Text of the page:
But, I did read the poem, twice. Once at the open mic at the library, and much later in the day to a different crowd at the coffee house. At neither point did the offending words make me cry. However, when I looked out at the audience, I saw wet eyes, closed eyes, longing eyes, bright eyes. In that moment, I knew that the world was in good order. Poetry slows us down to look with our eyes, inward and outward, to pay attention, to revel in what is important. A poem can threaten a despot, shake a woman to her core, or touch a man’s heart. A rhyme can delight the ear of a child, no matter if the child is 3 or 93. The energy we put out into the world matters. And it does not go away. Wilde put it well when he said, “The Universe itself shall be our immortality.”
What do we want our immortality to look like? From Wall Street to whatever streets we live on, change is upon us. You may be a buttercup or a hammer. You may be ears or eyes or both. If you are like me, you are a poet. And as poets, we will be here.
This week we welcome back Lisa Vihos as our guest blogger. Lisa is the director of alumni relations at Lakeland College in Plymouth, Wisconsin, where she is also pursuing a Masters of Counseling degree. She is an associate editor of Stoneboat and just published her first chapbook, A Brief History of Mail. She has been busy of late helping to organize the mega-event, 100 Thousand Poets for Change. Her work has appeared in numerous journals and has been recognized by the Wisconsin Fellowship of Poets and the Wisconsin Academy of Sciences, Arts and Letters. You can read her poems here.
In other news . . .
Monday, October 3, 2011 6:30 PM: Poetry Forum with James Fenton, Moderated by David Lehman. The New School, 66 W. 12th Street, 7th Floor. More here.
For my last trick this week, I’m going to write about some ideas I had when at Toad Hall. I think we were talking about Flarf and Language poetry when one of us—or maybe I thought of this after the fact . . . I can’t remember—voiced a unique theory on their origins: so many resources and years and years of traditions and movements had become available to us poets, we suddenly had to dump the excess. That is to say—we had to use the excess, even if it was garbage, because it was there and we could. These movements, then, arose less as rebellion than as corollary. They weren’t commentaries but consequences.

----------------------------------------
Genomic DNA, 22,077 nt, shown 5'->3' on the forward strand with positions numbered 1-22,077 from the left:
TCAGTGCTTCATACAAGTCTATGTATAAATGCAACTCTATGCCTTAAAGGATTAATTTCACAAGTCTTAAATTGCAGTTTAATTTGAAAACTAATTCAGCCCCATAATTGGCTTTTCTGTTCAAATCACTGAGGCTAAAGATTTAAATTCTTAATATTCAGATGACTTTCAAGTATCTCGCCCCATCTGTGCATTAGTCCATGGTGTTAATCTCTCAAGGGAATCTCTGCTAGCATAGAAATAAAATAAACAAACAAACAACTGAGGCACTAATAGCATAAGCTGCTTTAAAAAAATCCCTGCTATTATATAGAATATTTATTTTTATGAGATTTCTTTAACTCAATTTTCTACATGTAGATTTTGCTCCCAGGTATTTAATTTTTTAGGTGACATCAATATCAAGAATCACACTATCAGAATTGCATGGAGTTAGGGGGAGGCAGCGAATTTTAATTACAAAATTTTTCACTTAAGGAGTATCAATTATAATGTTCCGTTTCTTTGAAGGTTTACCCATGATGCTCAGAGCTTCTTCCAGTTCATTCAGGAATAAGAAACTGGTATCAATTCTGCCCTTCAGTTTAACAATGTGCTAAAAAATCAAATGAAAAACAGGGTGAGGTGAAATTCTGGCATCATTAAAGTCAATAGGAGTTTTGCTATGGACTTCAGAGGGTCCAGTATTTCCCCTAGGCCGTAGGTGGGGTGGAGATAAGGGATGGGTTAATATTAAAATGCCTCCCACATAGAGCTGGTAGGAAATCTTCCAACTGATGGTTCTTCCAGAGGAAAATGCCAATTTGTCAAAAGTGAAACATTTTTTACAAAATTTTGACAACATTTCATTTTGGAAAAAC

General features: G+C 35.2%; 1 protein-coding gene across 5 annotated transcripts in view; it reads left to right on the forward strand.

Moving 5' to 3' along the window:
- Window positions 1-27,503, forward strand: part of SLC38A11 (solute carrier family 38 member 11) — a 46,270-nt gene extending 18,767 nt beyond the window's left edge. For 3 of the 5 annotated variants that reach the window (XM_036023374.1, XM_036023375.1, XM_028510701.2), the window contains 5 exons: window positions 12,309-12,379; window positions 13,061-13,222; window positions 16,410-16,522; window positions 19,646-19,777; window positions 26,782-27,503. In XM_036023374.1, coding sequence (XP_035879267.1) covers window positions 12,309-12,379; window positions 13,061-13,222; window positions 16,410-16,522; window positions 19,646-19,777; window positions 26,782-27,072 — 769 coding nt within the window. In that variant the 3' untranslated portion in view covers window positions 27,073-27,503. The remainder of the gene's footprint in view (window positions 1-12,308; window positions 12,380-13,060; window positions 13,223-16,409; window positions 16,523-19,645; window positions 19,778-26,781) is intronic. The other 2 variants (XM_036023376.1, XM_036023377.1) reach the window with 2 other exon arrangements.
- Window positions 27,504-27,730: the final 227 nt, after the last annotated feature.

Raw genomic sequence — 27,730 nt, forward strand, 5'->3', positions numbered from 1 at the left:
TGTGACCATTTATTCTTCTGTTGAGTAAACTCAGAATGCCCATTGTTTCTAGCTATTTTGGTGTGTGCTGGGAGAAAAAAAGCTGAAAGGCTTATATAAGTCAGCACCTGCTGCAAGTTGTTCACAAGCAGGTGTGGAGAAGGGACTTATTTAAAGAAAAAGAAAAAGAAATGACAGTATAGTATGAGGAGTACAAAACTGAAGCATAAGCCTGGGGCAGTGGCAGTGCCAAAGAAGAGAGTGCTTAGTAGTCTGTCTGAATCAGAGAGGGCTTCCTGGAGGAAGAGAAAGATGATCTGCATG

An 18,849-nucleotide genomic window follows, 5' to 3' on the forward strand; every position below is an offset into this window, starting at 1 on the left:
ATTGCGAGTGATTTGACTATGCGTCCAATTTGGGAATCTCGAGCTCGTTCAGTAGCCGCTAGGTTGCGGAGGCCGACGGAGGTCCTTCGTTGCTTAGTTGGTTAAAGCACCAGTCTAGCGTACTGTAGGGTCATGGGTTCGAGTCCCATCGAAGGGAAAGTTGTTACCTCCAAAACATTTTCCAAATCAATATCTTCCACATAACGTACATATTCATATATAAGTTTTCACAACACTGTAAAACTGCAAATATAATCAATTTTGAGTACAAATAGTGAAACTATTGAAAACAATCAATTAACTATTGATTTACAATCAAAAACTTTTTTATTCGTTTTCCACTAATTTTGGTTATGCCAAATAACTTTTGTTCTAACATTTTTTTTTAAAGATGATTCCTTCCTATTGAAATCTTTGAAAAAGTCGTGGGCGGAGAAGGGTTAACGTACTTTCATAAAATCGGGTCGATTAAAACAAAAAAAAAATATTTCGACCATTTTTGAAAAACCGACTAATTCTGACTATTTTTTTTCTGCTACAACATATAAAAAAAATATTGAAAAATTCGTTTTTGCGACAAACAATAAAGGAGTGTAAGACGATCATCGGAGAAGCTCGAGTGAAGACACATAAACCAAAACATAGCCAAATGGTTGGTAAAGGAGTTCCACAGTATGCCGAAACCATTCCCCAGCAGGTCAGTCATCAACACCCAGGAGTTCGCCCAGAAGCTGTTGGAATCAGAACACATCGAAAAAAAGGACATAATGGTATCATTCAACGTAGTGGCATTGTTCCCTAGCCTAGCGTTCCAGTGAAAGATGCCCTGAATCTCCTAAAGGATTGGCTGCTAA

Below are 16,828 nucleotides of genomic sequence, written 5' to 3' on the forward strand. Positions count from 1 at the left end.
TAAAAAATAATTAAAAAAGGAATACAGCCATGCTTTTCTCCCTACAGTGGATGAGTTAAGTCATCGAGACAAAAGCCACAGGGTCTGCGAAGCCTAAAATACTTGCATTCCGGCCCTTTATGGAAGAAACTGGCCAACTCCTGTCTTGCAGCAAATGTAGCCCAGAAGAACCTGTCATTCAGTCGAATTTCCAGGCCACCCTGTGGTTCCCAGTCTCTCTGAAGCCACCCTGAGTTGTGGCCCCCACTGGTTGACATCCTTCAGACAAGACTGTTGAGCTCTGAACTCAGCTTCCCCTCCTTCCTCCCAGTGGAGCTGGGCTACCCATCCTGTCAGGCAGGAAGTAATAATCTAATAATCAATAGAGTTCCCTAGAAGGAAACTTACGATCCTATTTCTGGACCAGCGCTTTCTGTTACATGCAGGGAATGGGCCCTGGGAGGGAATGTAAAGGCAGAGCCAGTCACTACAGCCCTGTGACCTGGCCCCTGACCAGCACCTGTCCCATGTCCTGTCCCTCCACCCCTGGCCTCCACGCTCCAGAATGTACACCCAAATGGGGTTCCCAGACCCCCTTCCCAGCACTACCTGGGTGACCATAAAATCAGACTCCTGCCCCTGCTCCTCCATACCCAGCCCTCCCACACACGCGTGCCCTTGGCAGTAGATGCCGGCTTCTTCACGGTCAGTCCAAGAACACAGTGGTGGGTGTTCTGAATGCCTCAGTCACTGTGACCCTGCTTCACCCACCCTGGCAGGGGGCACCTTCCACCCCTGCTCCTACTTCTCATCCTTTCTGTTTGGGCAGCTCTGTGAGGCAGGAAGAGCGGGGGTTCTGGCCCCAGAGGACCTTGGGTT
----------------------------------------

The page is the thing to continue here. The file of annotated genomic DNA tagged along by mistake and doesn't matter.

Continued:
While I appreciate the original Language poets for their innovation and application of theory and politics to political practice, I don’t often love their poems. I enjoy the experiment—and have learned from it—but I find much of the emotion in that poetry stilted, and that’s just not my personal preference. Whether the poems are accessible, so to speak, is inconsequential. Generally I can’t (and shouldn’t) approach an Armantrout piece with the same lens I use for a Collins poem, so I’m not bothered when I don’t get it—anyway that’s rarely the point of any poem. As for Flarf, I think—so what? When things are new, they’re exciting and sharp. Over time, much sloppiness ensues.
At the same time I can’t help but think how wonderful it is we live during these (according to theory) excessive, extravagant years in which movements like Flarf can germinate and be popularized, in which we can grant time for these art forms, to not tax the rich, to have lockouts over the salaries of professional athletes, to afford personal computers in all shapes and sizes and—nearly—in all things, to market almost any extravagantly unnecessary item and, in an ironic twist, deem it a must-have even in these dire times because well—why not? If we want, we need. If we can, we must. It’s a basic, underlying proposition of the United States of America.
This brief report on last night's successful launch reading of The Best American Poetry 2011 will be followed in days ahead with some photographic magic from Start Black. It was the eighth straight year the New School Writing Program hosted the event in the spacious confines of Tishman Auditorium on 12th Street. Kevin Young, the guest editor of the 2011 volume, came up from Atlanta. And these contributors to the book joined Kevin and me on stage: Cara Benson, Michael Cirelli, Michael Dickman, Alan Feldman, Farrah Field, Major Jackson, Jennifer L. Knox, Katha Pollitt, James Richardson, Patricia Smith, Gerald Stern, Bianca Stone, Mark Strand, Lee Upton. I concluded my opening remarks by reading "Time Pieces," the late Rachel Wetzsteon's haiku sequence, a tour de force. At my urging Kevin Young read one of his own poems -- the greatly admired "Expecting," which ran in The New Yorker last winter -- as well as two of the poems he chose for BAP 2011: John Ashbery's "Postlude and Prequel" and Erin Belieu's "When at a Certain Party in NYC." The poets then took the lectern in alphabetical order. The poetry on display was wonderfully varied in form (haiku, aphorisms, a crown of sonnets, a pantoum, prose poem, free verse), tone, and subject matter. More than one observer noted that the poets prepared the audience, with admirable pith, for what they were about to hear. They read their poems with verve and conviction. The effect, in Leah Iannone's words, was a "subdued awesomeness." You could hear the audience listening.
Dominique Nabokov was there with her camera, and other cameras were in evidence. We will post Star Black's photos of post-reading revelers anon. -- DL